The arrival of a new M car is almost a religious event here at eurotuner. And yet, it’s mixed with sometimes trepidation, ever since M GmbH started building cars more closely related to their “regular” production brethren.
So when rumors of a 1-Series M surfaced last year, the gossip columns were neck-deep in speculation about what it would be. Our favorite focused on a stripped-out racer with a four-cylinder turbo motor that went for lightweight construction over brute power to achieve the same dynamic goals.
As it turns out, the new 1-Series M Coupe, to use its full name, is an interesting concoction. You could argue it dilutes the M bloodline, and yet it drives as well as you could ever hope from a true M.
The controversy about this car is that, like the BMW X6M and X5M before it, the new 1M derives its power from a production-based engine, rather than a purpose-built motor as seen in the M3 and M5 family to date. As a result, the 1M’s engine isn’t the star of the show. Yet the car can hold its head high among its older siblings.
The BMW 1M has an intoxicating blend of grip, power, braking and sophistication that no other manufacturer can replicate – try as they might.
On paper, the 1M is basically a 135i with M3 chassis parts and software tuning. And yet the sum of these parts feels special as only an M car can.
We had the extraordinary opportunity to drive the car on some of SoCal’s most demanding canyon roads, in both wet and dry conditions, as well as pushing it around Willow Springs Raceway. And like any true M, the Coupe is equally at home pottering in traffic as it is diving on the brakes before charging out of a corner.
In these conditions, the 1M reaches the biblical proportions we’d wished for. There’s a sublime coordination between all the elements that make the car instinctive to drive at absurdly high speeds.
Sadly, limited production capacity at the Leipzig plant in Germany means very few 1M’s will be built. Currently, they’re talking about 1000 cars for the US and its future is uncertain. It could be a one-year model but, if the reception is overwhelming, we suspect they might find a way to build more…
The history of the 1-Series M Coupe can be traced back to the original M1 sportscar in 1979. However, it’s more closely related to the E30 M3 in ’88 (’86 in Europe) and the ’95 E36 M3. That’s because the 1M splits these two classics down the middle, being longer and wider than the E30 but shorter and narrower than the E36.
At 3362 lb, it’s considerably heavier than both, yet with 335hp at 5900rpm and 0-60mph in 4.7sec, it embarrasses its siblings.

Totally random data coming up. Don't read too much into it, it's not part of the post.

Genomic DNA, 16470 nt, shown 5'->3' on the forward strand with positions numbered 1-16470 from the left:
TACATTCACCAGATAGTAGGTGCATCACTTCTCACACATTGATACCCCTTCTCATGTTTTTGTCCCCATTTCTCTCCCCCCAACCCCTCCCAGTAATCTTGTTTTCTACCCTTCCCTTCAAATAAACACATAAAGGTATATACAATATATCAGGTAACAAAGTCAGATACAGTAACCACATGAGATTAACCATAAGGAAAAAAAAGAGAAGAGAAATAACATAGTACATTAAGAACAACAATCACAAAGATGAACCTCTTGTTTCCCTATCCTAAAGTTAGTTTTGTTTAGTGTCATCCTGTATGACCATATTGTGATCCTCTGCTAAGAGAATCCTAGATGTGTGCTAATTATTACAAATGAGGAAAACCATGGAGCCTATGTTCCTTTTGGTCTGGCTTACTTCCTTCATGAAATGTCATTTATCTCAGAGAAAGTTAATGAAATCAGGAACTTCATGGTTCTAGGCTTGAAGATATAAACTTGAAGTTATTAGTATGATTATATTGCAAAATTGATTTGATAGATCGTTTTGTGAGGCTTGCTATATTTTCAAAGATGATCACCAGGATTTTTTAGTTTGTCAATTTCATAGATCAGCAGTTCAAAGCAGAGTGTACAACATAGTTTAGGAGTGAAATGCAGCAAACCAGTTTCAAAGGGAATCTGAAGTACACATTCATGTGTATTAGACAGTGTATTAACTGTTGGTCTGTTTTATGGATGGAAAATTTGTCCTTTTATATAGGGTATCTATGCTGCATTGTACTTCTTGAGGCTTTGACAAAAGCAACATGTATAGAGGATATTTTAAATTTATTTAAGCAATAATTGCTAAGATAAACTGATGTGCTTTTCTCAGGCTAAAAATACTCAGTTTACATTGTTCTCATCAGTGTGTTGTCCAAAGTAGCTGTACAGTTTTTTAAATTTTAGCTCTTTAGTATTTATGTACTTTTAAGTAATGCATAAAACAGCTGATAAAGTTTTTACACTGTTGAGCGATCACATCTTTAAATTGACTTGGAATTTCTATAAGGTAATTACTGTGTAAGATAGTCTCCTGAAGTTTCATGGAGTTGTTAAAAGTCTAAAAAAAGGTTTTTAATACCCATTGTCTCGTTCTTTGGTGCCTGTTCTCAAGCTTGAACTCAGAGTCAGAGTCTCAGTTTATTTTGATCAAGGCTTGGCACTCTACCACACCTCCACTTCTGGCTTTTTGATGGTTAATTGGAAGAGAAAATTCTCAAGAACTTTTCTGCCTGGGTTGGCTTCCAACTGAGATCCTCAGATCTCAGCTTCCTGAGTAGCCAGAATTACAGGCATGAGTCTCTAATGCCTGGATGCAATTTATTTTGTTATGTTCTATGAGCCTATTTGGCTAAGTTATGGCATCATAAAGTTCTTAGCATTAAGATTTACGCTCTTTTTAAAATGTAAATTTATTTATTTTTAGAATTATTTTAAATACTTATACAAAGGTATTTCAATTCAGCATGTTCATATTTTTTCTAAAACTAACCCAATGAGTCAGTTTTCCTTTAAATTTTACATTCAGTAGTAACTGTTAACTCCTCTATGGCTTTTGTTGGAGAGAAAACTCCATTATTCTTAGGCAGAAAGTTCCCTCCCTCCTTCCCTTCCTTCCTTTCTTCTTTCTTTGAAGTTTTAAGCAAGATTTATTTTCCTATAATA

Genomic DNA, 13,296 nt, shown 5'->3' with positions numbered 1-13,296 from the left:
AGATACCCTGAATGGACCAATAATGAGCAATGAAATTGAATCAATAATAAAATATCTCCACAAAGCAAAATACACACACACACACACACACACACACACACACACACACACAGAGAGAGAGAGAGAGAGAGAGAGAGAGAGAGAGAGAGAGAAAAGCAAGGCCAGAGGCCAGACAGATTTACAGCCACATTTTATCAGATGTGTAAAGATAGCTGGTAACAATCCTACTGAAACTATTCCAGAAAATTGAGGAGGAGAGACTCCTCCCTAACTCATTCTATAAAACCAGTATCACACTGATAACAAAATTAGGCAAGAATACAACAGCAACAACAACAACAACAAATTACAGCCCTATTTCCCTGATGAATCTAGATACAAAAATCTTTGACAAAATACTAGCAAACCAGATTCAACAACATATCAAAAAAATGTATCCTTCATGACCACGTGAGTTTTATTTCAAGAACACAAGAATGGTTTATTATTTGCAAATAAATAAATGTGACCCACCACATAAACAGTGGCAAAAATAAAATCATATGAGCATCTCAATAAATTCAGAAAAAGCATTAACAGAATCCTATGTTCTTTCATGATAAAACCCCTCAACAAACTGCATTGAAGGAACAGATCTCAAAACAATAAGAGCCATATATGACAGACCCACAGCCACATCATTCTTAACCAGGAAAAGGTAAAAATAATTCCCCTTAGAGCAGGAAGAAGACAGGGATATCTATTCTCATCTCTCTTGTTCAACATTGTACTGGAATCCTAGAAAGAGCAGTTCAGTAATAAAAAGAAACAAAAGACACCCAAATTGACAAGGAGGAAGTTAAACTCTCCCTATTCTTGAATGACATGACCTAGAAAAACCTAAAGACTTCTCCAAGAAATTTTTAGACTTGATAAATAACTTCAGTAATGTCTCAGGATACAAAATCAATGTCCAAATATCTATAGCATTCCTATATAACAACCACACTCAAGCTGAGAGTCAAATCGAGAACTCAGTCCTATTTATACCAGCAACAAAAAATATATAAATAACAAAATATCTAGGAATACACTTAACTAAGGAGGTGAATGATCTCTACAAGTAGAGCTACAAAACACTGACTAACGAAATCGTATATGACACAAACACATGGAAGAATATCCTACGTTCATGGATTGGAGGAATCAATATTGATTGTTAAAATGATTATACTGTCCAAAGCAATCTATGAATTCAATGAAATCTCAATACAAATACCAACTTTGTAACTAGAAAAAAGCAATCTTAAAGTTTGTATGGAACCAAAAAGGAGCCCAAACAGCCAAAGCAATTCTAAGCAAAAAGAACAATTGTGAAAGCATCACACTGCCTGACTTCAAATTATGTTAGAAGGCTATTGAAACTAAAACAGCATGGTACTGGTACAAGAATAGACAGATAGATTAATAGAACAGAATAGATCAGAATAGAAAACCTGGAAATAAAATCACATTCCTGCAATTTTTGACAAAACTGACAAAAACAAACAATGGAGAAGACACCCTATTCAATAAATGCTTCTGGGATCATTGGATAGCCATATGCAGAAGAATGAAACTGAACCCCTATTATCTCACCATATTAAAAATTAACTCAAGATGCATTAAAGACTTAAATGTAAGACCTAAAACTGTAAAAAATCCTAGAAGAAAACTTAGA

The look and feel of the 1M is thanks to another M3 – the latest E9x series 414hp V8-powered monster that donated its Competition Package chassis to the project. As a result, the 1M has the M3’s 19" mesh wheels with 245/35 front and 265/35 rear Michelin Pilot Sport tires. This, in turn, necessitated widebody fenders, which have been flared 40mm at each corner. They certainly give the car attitude on the road and prevent it from looking as tall and cumbersome as the 135i it’s based on.
Additionally, the 1M gets the M3’s mirrors, plus M grilles on the front fenders. There are also unique front and rear bumpers, with the former incorporating an air curtain system. This takes air and passes it over the front wheels to reduce turbulence and was based on a system developed for the BMW Vision concept car.
The rear bumper incorporates quad tailpipes and a plastic diffuser element. There’s also a lip spoiler on the trunk that looks similar to the 135i. However, the 1M gets LED tail lights and LED eyebrows over its angel-eye headlights.
Under the skin, BMW engineers fitted the M3’s rear subframe to accommodate its five-link suspension and M variable diff. It also gets aluminum suspension arms front and rear, although the front suspension is essentially 135i spec. However, you’ll find the M3’s speed-sensitive steering rack and its very powerful brakes replacing the 135i’s six-piston calipers.
You don’t get the M3’s Electronic Damper Control system, so the ride quality is slightly lumpy at low speeds on poor surfaces. However, it’s a tiny sacrifice for the surefooted stability and unwavering control you get at very high speeds. This is old school BMW suspension and they proved they’ve still got it!
However, the 1M does get a few buttons to play with. There’s an “M” Drive Button on the steering wheel, which gives you quicker throttle response, making the car feel more urgent.
Then there’s an “MDM” button on the dash. Pressed once it recalibrates the Dynamic Stability Control (DSC) thresholds, allowing a little more wheelspin and greater yaw angle when the car starts to slide before it intervenes. This is perfect for fast road or track use where you might want some electronic control to keep the car pointed in the right direction and maximize corner exit speed.
During rainfall on our canyon drive, we left the traction control in full command and the warning light was flashing constantly as the wheels struggled for grip. However, we maintained tremendous forward progress without ever losing control.
It is possible to fully disable the DSC, putting you at the mercy of 369 lb-ft. It’s best saved for track days, but it’s nice to know the option’s there.
While the 335hp engine might not be the star, don’t imagine the N54B30HP won’t rock your world. Based on the older twin-turbo 3.0L N54, it has the distinction of being the first all-aluminum straight-six in an M car. It’s also the most power i-6 M engine sold in the US, although it can’t compete with the naturally-aspirated 360hp 3.2L i-6 in the European E46 M3 CSL from ’03.